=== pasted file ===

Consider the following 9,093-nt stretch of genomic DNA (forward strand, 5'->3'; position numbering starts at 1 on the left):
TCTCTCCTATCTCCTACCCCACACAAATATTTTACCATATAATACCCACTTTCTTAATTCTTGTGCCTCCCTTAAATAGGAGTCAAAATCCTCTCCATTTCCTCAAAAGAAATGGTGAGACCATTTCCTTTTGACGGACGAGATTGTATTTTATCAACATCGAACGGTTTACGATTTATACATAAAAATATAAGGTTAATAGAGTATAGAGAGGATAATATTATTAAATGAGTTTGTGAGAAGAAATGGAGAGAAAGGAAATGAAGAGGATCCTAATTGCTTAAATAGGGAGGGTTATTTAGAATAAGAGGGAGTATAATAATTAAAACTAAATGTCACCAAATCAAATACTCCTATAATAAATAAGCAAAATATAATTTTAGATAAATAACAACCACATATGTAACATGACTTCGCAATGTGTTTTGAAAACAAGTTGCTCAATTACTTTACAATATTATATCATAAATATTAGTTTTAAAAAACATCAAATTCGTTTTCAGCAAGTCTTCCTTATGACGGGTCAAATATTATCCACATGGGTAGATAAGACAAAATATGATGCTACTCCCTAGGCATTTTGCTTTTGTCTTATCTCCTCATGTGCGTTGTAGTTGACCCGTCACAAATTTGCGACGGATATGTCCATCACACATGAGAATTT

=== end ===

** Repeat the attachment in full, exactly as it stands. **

Consider the following 9,093-nt stretch of genomic DNA (forward strand, 5'->3'; position numbering starts at 1 on the left):
TCTCTCCTATCTCCTACCCCACACAAATATTTTACCATATAATACCCACTTTCTTAATTCTTGTGCCTCCCTTAAATAGGAGTCAAAATCCTCTCCATTTCCTCAAAAGAAATGGTGAGACCATTTCCTTTTGACGGACGAGATTGTATTTTATCAACATCGAACGGTTTACGATTTATACATAAAAATATAAGGTTAATAGAGTATAGAGAGGATAATATTATTAAATGAGTTTGTGAGAAGAAATGGAGAGAAAGGAAATGAAGAGGATCCTAATTGCTTAAATAGGGAGGGTTATTTAGAATAAGAGGGAGTATAATAATTAAAACTAAATGTCACCAAATCAAATACTCCTATAATAAATAAGCAAAATATAATTTTAGATAAATAACAACCACATATGTAACATGACTTCGCAATGTGTTTTGAAAACAAGTTGCTCAATTACTTTACAATATTATATCATAAATATTAGTTTTAAAAAACATCAAATTCGTTTTCAGCAAGTCTTCCTTATGACGGGTCAAATATTATCCACATGGGTAGATAAGACAAAATATGATGCTACTCCCTAGGCATTTTGCTTTTGTCTTATCTCCTCATGTGCGTTGTAGTTGACCCGTCACAAATTTGCGACGGATATGTCCATCACACATGAGAATTT